Archive for September, 2013

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This is a review I originally wrote six years ago on a briefly kept LiveJournal blog, but in the interest of trying to gather all my eggs into one basket (isn’t that supposed to be a bad idea?), I’ve moved it over to this blog. If you happened to read this the first time through, the only things I’ve changed are the rating system and a few minor tweaks; otherwise, I’ve added a few links at the bottom.

Russell Hoban’s 1980 post-apocalyptic masterpiece Riddley Walker was a book handed to me with the words, “It’s a little difficult, but you’ll enjoy it.” Half right. Hoban’s book follows the adventures of the eponymous Walker, a twelve year-old boy who has just passed his “Naming Day,” thus becoming a man. He lives in a world that has self-destructed in a conflagration that the survivors call “the 1 Big 1,” the nuclear apocalypse with which our generation continually seems to flirt. This is not, however, a tale of the few stragglers suffering through fallout and nuclear winter so familiar from dozens of films covering similar territory; rather, much like Walter Miller Jr.’s excellent novel, A Canticle for Leibowitz, the story is set ages past the event, over 2000 years in this case.
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I’ve always considered myself something of a lay historian. One of my two majors at university was history, I’ve always loved going to museums, and I’ve read several histories, including many on World War II, such as William L. Shirer’s opus The Rise and Fall of the Third Reich. I wasn’t that kid that got duped into buying Columbia House CD (or cassette, in my day) club memberships; nope, I got duped into buying a twenty-four volume encyclopedia of World War II when I was doing a paper route at the age of 14 or so (pretty certain my parents ended up having to pay for most of them, too!). Being that this is an area that interests me, and that I haven’t read any books that are directly concerned with the Nazi war crimes trials at Nuremberg following World War II, I thought that Roland’s book might be worth a read, especially with its five dollar price tag. I found, however, the price to be a little steep at that.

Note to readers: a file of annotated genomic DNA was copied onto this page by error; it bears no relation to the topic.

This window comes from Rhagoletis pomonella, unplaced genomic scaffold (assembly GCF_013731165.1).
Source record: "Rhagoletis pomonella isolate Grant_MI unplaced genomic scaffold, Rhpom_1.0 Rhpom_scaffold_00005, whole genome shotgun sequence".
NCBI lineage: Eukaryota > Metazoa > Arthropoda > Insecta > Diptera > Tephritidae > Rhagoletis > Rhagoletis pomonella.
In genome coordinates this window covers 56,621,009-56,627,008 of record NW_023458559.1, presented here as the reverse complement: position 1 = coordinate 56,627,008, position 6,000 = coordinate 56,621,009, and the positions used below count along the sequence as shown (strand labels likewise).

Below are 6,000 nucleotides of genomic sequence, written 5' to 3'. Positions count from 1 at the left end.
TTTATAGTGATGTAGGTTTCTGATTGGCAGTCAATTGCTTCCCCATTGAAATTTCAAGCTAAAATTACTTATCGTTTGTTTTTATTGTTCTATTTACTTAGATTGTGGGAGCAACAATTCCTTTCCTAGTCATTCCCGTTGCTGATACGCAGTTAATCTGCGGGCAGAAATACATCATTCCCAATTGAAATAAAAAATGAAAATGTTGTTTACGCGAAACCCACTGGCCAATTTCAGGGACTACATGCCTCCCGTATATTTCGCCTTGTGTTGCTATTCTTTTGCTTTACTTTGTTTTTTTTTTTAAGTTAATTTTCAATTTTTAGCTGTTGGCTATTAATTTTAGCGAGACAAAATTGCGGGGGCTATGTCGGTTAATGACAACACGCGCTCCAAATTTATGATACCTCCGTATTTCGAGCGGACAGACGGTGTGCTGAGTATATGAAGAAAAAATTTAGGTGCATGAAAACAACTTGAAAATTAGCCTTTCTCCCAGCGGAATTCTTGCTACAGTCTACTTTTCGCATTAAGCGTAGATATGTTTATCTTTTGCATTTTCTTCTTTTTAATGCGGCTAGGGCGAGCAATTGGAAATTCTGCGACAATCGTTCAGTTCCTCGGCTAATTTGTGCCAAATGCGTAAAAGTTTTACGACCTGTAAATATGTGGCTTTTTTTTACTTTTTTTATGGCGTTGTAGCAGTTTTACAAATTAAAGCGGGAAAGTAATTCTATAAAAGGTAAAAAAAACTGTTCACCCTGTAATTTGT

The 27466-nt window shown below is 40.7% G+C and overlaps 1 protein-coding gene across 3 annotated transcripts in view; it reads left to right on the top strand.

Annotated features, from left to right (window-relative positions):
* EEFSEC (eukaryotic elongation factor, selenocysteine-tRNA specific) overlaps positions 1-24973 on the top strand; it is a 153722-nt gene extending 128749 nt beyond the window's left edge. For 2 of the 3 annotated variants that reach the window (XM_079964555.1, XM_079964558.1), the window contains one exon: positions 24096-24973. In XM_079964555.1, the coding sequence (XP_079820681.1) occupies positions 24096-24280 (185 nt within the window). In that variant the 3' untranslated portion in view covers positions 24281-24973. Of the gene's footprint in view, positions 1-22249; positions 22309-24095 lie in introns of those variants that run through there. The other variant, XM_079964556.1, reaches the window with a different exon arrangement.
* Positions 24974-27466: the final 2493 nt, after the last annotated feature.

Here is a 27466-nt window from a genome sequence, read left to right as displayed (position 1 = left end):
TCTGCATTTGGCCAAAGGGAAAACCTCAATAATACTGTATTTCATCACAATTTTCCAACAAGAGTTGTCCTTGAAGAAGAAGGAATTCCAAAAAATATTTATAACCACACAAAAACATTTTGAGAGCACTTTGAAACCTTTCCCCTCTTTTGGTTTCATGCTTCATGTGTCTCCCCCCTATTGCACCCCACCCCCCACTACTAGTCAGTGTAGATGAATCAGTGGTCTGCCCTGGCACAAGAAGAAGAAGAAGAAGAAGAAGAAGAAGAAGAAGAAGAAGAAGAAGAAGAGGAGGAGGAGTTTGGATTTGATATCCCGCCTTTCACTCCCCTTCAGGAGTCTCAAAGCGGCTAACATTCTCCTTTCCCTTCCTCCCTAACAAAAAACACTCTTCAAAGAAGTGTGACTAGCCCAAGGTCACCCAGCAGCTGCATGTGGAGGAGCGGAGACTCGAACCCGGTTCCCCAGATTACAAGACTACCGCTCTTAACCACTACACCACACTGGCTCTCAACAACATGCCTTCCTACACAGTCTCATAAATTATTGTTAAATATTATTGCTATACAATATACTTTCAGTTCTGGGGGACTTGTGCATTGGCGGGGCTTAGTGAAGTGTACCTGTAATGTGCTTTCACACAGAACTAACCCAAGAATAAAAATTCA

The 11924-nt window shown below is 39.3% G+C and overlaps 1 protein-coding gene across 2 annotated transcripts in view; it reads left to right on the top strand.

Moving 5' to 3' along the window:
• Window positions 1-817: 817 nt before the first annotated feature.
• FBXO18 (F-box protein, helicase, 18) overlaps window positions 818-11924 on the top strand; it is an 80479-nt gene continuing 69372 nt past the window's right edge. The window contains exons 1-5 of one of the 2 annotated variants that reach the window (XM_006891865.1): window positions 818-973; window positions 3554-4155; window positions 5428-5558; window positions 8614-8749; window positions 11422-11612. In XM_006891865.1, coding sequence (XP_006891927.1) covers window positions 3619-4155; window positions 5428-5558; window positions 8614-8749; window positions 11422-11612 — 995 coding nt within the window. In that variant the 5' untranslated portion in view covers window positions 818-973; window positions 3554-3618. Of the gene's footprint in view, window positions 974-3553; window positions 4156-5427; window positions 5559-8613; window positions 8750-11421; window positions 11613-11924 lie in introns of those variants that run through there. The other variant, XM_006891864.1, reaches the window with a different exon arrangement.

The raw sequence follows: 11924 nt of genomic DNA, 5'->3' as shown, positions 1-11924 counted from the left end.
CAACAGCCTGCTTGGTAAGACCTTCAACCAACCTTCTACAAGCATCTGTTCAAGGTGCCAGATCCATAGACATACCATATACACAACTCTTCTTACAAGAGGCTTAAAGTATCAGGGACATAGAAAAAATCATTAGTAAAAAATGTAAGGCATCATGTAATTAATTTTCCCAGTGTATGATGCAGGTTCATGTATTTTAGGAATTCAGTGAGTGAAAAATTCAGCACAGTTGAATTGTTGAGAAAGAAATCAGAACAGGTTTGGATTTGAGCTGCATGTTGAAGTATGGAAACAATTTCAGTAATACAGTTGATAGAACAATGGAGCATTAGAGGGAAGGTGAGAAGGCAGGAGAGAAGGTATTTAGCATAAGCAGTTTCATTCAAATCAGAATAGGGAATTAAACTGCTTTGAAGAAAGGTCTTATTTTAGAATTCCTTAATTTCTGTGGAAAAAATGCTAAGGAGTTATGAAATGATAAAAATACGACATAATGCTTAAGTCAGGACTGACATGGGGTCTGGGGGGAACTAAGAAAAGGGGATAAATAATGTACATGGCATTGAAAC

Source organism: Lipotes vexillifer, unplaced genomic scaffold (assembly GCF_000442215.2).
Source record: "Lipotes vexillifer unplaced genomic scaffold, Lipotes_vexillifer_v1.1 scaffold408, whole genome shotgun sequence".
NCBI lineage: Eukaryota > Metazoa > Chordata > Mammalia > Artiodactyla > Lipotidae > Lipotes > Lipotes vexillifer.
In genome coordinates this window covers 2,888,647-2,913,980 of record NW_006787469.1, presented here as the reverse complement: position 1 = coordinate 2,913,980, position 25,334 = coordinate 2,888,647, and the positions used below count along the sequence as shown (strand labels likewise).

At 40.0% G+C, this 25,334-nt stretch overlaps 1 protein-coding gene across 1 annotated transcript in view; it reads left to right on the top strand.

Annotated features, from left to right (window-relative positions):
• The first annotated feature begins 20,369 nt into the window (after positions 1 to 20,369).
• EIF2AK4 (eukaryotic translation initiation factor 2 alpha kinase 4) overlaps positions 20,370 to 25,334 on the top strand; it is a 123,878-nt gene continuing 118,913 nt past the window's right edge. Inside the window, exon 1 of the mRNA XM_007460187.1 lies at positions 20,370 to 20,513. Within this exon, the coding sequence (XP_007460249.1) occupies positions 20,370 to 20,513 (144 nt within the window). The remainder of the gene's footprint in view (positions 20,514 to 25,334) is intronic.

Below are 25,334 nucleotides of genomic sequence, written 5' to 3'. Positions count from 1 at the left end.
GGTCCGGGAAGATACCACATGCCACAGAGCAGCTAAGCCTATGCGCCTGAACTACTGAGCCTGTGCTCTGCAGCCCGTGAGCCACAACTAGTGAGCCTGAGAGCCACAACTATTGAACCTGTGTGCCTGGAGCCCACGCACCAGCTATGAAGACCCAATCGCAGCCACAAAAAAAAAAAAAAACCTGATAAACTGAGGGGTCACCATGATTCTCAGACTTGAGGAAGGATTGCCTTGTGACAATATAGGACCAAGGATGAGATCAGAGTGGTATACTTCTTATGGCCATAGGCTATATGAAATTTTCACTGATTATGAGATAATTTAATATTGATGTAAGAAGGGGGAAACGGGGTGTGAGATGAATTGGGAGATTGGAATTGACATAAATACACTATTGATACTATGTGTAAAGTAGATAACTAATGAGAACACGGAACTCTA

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When I was about eight-years old, I was on a trip to Honolulu with my family. My dad and I were lucky, getting bumped up to first class on a Wardair flight, while my mom and sister came over the next day. Now, I could go into detail about my extreme disappointment at my father’s unwise choice to eat half of my sub sandwich that first night in Hawaii (now that I’m a dad, I’ve been guilty of similar indiscretions); I could regale you with our late night conversation about UFOs with two of my dad’s fellow airline workers, and how they told me all about the two primary kinds of aliens visiting Earth (the grays, who were extraterrestrial in origin, and the Hollow Earth aliens about whom I’d never heard before – and obviously it made an impression, as I remember it these 36 years later); but today, I’d rather make the point that this trip was the first time I ever heard about the Church of Scientology. It was part of the conversation, and the reference was Dianetics by L. Ron Hubbard. To be honest, I don’t entirely remember the context; I imagine it may very well have had something to do with my dad’s colleague connecting Hollow Earth aliens with Thetans or some such, but the details are unimportant. I suppose that if I really want to find out what they are, I could always go for an audit at my local Scientology Center – although I might not want to, after reading Jenna Miscavige Hill’s interesting and revealing memoir.
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<<Spoiler Alert – This review discusses plot points of the S01E01 “Pilot” episode of Agents of S.H.I.E.L.D.>>

Before beginning my review of this episode, let me begin by stating that, although I love the Marvel movies that have been coming out over the last six years or so, I’ve only ever been an occasional reader of the comic books, so my knowledge of S.H.I.E.L.D. is so far off-canon as to be irrelevant. I’m watching Agents of S.H.I.E.L.D. as a fan of science fiction and of hero movies/television series. If you’re looking for comparisons between the presentation of characters, technologies, and events in the series with the comic books, there are many, many far more qualified reviewers than myself. If you’re wondering if you, as a lay reader, will enjoy this new ABC entry, read on.

ABC and Marvel’s new television series, <i>Agents of S.H.I.E.L.D.</i>, begins with the big reveal that anyone who has seen any of the teasers already knew was coming: Agent Coulson, killed in last year’s theatrical release The Avengers, is actually still alive. Welcome to Level 7.

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